In addition to being danced competitively, rumba is also danced socially. In the United States Rumba is most commonly danced socially within ballroom dance studios. The Rumba is a favorite for dance instructors and new dancers alike for the forgiving slower pace of the dance’s steps and music. Rumba provides a great starting point for the foundational moves with social Latin dancing. Rumba is also a popular style for wedding couple’s first dance.

Today, the Rumba is danced to slow rhythms. The feet stay close to the floor with a sliding action and the hips move easily from side-to-side.  While the dance has evolved over the years, the spirit and soul of the dance lie in Latin American music and dance. The beautiful rhythms and body expressions of the Rumba make it one of the most popular ballroom dances.

Rumba Dance Music

  • “Your Body is a Wonderland” John Mayer
  • “Mi Buen Amor” Gloria Estefan
  • “I’m Like a Bird” Nelly Furtado
  • “What’s Going On” Marvin Gaye
  • “The Way You Look Tonight” Michael Bublé
  • “No Me Llores” Conjunto Rumbavana
  • “I’m Still Breathing” Katy Perry
  • “My Best Friend” Tim McGraw
  • “It Will Rain” Bruno Mars
  • “The Girl from Ipanema” Bebel Gilberto
  • “Lovesong” Adele
  • “No Air” Jordin Sparks featuring Chris Brown
  • “Savin’ Me” Nickleback
  • “No One In the World” Anita Baker
  • “Stickwitu” The Pussycat Dolls
  • “It Must Have Been Love” Roxette
  • “Take a Bow” Rihanna
  • “It’s Too Late” Gloria Estefan
  • “Too Little Too Late” JoJo
  • “Blessed” Elton John
  • “Tattoo” Jordin Sparks
  • “Estar en Cuba” Mamborama
  • “Corzon Aerodinamico” Estopa
  • “Sway” Dean Martin
  • “Surcos de Dolor” Los Chichos
  • “Como Se Goza en el Bario” Johnny Almendra & Los Jovenes del Barrio
  • “Entorno” Rumbantela
  • “Flor D’Luna” Santana
  • “I Wanna Go Home” Michael Buble
  • “My Baby You” Marc Anthony
  • “Do You Know” Enrique Iglesias
  • “Say It Right” Nelly Furtado
  • “Irreplaceable” Beyonce
  • “My Love” Justin Timberlake feat. T.I.
  • “Falling Into You” Celine Dion
  • “It’s Now or Never” Elvis Presley
  • “In The Misty Moonlight” Stevie Wonder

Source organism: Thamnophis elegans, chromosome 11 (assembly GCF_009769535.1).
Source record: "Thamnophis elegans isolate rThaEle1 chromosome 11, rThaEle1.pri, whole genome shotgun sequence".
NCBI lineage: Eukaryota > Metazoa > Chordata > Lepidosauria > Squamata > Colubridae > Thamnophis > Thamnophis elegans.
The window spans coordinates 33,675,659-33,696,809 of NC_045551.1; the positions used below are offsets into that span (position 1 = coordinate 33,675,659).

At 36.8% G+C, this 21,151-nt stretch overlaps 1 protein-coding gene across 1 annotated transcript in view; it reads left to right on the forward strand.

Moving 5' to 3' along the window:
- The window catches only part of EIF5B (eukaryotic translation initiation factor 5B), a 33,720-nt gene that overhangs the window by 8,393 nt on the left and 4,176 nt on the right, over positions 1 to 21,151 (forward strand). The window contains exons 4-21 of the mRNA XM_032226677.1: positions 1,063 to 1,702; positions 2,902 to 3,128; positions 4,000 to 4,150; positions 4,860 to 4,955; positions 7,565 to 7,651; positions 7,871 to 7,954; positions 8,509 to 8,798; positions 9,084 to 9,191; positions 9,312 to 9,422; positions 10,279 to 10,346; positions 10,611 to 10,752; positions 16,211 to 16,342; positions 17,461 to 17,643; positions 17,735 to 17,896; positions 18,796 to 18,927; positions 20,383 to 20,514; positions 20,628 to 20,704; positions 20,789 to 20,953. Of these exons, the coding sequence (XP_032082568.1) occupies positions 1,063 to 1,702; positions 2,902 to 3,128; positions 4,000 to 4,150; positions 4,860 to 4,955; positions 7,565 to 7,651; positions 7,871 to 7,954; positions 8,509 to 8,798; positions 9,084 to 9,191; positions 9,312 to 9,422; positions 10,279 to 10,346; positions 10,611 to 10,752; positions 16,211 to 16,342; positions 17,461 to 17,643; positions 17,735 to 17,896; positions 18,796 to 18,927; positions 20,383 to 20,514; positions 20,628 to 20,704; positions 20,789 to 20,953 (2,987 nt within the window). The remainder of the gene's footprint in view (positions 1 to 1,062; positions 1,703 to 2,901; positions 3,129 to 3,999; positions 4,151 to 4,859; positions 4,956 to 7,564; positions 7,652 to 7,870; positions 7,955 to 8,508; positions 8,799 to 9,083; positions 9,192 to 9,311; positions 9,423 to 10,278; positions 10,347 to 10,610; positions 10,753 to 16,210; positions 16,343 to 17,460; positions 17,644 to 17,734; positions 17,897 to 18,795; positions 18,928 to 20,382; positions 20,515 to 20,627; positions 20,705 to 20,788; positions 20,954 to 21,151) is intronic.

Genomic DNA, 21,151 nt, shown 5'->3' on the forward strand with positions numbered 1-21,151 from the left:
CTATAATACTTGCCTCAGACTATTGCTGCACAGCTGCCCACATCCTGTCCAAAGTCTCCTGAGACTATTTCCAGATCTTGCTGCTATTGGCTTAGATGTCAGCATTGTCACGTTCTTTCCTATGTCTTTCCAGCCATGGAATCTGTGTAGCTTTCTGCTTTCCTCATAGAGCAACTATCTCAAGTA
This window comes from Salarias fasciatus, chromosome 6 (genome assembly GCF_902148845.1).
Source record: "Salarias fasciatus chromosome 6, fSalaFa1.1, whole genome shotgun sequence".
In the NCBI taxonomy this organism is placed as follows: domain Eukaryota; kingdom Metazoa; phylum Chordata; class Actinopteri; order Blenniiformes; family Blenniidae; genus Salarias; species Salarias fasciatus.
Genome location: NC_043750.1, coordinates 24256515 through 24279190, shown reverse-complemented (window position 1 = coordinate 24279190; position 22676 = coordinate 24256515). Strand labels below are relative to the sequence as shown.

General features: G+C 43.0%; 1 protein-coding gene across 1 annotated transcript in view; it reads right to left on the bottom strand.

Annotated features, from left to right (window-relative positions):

• “I’ll Take Care of You” Dixie Chicks
  • “I Wanna Love You Forever” Jessica Simpson
  • “Breathe” Faith Hill
  • “Besame Mucho” Andrea Bocelli
  • “And I Love Her” Paul McCartney
  • “So Sick” Ne-Yo
  • “Because You Loved Me” Celine Dion
  • “Runaway Love” Ludacris feat. Mary J Blige
  • “A Groovy Kind of Love” Dan Finnerty
  • “Hate that I Love You” Rihanna feat. Ne-Yo
  • “Bleeding Love” Leona Lewis
  • “Break the Walls” John Secada
  • “No One” Alicia Keys

Rumba dance: first steps with Denis Tagintsev

by Maria Glazyrina
in Inspiration

If love were a dance, no doubt it would be rumba. The history of the most sensual and romantic Latin American dance is mysterious and charming, just like itself. Ready to take your first steps in the world of rumba, where feelings rule? Hurry up to master the dance “language of love” together with AnySports. tv coach, Dancing with the Stars winner Denis Tagintsev!

History of Rumba

Rumba originated in Cuba under the influence of rhythms brought from Africa by black slaves. The word "rumba" in Spanish means "way". Initially, the dance was performed by newlyweds, symbolizing the beginning of a life together. In it, in addition to encrypted allusions to the first sexual contact after the wedding, completely everyday motives were played out, in particular, driving a horse and crushing cockroaches.

One of the plots of the "rural rumba" - the mating games of animals - eventually acquired a more emotional form, becoming a through motif of the modern ballroom rumba. This is the story of a man who desperately wanted to win his beloved. And the girl, full of internal contradictions, then lets him closer, then suddenly breaks down and switches to another, further irritating her partner.

Music for rumba dance